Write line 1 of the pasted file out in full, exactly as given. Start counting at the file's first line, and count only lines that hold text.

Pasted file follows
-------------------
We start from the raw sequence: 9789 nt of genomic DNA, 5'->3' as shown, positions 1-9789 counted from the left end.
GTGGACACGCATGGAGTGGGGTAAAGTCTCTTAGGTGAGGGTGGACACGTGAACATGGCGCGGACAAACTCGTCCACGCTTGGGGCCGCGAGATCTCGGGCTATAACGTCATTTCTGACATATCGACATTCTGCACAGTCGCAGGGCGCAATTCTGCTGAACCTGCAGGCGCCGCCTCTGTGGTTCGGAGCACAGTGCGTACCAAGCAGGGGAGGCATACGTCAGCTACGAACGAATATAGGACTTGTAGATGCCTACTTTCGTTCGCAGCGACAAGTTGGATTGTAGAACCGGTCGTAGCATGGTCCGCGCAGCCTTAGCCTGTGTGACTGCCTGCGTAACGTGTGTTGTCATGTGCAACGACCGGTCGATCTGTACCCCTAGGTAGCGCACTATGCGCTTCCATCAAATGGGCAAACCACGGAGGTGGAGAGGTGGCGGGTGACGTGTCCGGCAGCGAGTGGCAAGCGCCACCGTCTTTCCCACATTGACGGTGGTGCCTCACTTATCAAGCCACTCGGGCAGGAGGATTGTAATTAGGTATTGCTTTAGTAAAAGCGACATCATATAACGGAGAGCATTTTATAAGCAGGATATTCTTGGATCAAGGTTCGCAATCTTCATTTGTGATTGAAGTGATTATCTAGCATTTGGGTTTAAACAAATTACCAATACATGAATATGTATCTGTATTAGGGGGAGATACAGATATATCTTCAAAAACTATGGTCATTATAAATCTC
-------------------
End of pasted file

We start from the raw sequence: 9789 nt of genomic DNA, 5'->3' as shown, positions 1-9789 counted from the left end.